I recently watched the film, Glad All Over: The Dave Clark Five and Beyond, which was telecast by PBS in its Great Performances series. As a classic rock fan, especially of the British Invasion of the mid-60s, I found it refreshing at first—mainly because there’s been so little DC5 material available to enjoy over the years.
By the end of the program, however, some things were starting to bother me. I realized the film, produced by Dave Clark International, was not your usual fact-based documentary. This was essentially a hagiography of Clark and the band, produced and directed by Clark himself, which PBS showed as a puff piece. There was celebrity after celebrity rhapsodizing about the DC5 as rock revolutionaries. Meanwhile there was not a whiff of the controversies surrounding the band and Clark’s management of it.
But before I continue, I should acknowledge that anytime I criticize fellow musicians, even mega-successful ones, I feel conflicted. So to assuage my guilt I will start with some positives.
The film shows the band performing many of their infectious hits, all delivered with a solid backbeat and large dollops of feel-good energy. In person or on television the Dave Clark Five always performed full-out and never mailed it in. (Ok, they lip-synched on TV, but most bands did then, and not as enthusiastically as the DC5.) They frequently drove fans (mostly teen girls, when I saw them in person) into paroxysms of hysteria, with their “stomping rhythm” driven by drummer Dave Clark himself—a decent musician who, as manager and producer, made sure the drums were visually featured on stage and auditorily featured on record. (The snare drum was cranked up so much louder than any other instrument on their records that it got the attention of teenage drummers everywhere—like myself, who wanted to start a band that featured drumming like that.)
Also, they were vocally propelled by charismatic keyboardist Mike Smith, whose gritty singing (e.g., “You Got What It Takes”) earned him plaudits as one of the best rock vocalists of the era. In addition, the band featured a capable sax player, Denis Payton, who evoked the rootsy, raunchy rock & roll sound of the 50s.
But what most fans don't know—and the film didn’t mention—is that the band was never really a band. At least in the sense that their compatriots (The Beatles, Stones, Who, Kinks, etc.) were. It was Dave Clark plus four hired hands who had little say in the business—and did not have an equal share in the group's royalties. (Now these were good hired hands, musicians well-liked and well-respected in the biz—especially Mike Smith—but contract labor nonetheless.)
One of the attractions for me of rock bands—and one reason I use them as examples of effective business teams—is that nearly all of the great ones have been democratically run, whereby major decisions (like choosing a manager, deciding when to tour, picking what material to record) required a majority if not unanimous vote.
So whenever I come across a band that is/was run as a dictatorship—like the DC5, or to a lesser extent the Eagles—I’m disappointed. And I’m left wondering how much better they could have been if there was collaboration among equals.
There is also the issue that Dave Clark apparently didn’t play drums on their records until 1966. This doesn’t bother me as much as it does some critics, because Clark was in fact a pretty good drummer. He felt, as producer, he wanted to save time in the studio by getting one of the best in the business, Bobby Graham, to play the drums parts. Yet this was a closely guarded secret for years.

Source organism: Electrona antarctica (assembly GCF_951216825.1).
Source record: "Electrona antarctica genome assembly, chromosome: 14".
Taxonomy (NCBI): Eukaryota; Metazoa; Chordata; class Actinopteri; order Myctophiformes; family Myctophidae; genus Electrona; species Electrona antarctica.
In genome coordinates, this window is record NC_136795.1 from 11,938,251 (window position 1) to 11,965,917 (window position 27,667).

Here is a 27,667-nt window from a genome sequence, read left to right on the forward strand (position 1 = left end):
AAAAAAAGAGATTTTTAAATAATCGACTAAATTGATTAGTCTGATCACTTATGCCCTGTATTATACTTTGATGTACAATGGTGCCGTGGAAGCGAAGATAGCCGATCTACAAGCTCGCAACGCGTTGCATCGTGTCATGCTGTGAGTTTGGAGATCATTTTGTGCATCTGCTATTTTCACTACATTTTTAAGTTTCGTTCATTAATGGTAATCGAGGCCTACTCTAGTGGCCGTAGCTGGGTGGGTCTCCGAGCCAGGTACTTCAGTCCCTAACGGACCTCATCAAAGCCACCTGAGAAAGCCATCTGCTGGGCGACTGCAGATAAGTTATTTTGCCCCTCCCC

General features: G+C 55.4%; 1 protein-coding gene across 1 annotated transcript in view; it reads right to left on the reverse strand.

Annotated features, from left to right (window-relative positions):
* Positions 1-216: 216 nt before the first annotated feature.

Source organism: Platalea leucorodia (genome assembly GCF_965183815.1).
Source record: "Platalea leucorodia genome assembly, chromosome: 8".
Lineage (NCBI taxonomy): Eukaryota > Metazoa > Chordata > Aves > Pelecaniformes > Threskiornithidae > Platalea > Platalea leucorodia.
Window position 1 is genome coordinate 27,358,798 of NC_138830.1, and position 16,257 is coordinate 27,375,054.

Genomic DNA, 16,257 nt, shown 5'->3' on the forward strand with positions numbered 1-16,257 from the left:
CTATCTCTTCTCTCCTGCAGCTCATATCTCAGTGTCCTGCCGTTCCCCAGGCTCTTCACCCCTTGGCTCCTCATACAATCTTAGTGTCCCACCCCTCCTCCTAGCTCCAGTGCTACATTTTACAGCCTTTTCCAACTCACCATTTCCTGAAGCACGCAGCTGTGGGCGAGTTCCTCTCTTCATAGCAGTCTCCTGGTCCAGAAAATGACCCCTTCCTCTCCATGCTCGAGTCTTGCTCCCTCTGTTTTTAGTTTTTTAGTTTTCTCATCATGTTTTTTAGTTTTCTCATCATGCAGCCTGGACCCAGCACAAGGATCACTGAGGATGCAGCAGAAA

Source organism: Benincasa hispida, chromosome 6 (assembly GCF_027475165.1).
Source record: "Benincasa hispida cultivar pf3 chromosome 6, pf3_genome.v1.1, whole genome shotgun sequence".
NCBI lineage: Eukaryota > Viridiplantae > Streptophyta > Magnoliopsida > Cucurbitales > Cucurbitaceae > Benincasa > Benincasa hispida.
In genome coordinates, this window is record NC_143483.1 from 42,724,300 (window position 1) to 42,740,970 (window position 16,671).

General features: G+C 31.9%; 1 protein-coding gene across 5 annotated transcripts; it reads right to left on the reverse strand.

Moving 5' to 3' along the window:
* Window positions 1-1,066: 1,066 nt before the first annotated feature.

But the major problem I have is that several of the DC5 biggest hits were apparently written by the band’s friend, Ron Ryan, who after a certain point was never given songwriting credit or royalties. There are witnesses to the fact that Ryan wrote several of their big hits (including “Bits and Pieces,” “Anyway You Want It,” and the pop classic “Because”) though he was reluctant to take Clark to court over it, for fear of its adverse effect on his friends in the band. In the end he mistakenly signed away his rights to the songs for a “settlement” with Clark that did not include royalties. And to his surprise he received no other acknowledgment of his authorship of the songs.
The fact that Clark was able to get songwriter credit on the DC5 songs that Ryan wrote might be considered by some to be smart business. But as an erstwhile friend—and fellow musician—Clark could at least have given Ryan verbal credit for writing the songs, instead of claiming authorship for himself. (Interestingly, according to several sources, Clark forbade any of his band members to associate with Ryan after the settlement was made.)
The documentary didn’t mention any of this, because, well, the film was produced by Clark. And I haven’t heard even one reviewer cry foul!
A final point... In their early days there were lots of comparisons between the Dave Clark Five and The Beatles. They both had big hits and a huge fan base in England in 1963 and the DC5 knocked “I Want to Hold Your Hand” out of the #1 spot in the UK with “Glad All Over.” Both groups went on to have wildly successful tours and chart success in the States.
But what wasn’t so obvious then became obvious within a few years: the DC5 were entertainers while The Beatles were creative artists, who had no interest in toeing the line or playing it safe. The Fab Four (instigated by John Winston Lennon) had a wider appeal over time because of their edge, their defiance, and their unpredictability. (There was also, of course, the songwriting talent of John Lennon and Paul McCartney.)
What gives teams an advantage—teams of any kind in just about any industry—is often a willingness to try new things, to shake things up, to trash convention.
It’s called innovation. And it’s a team sport.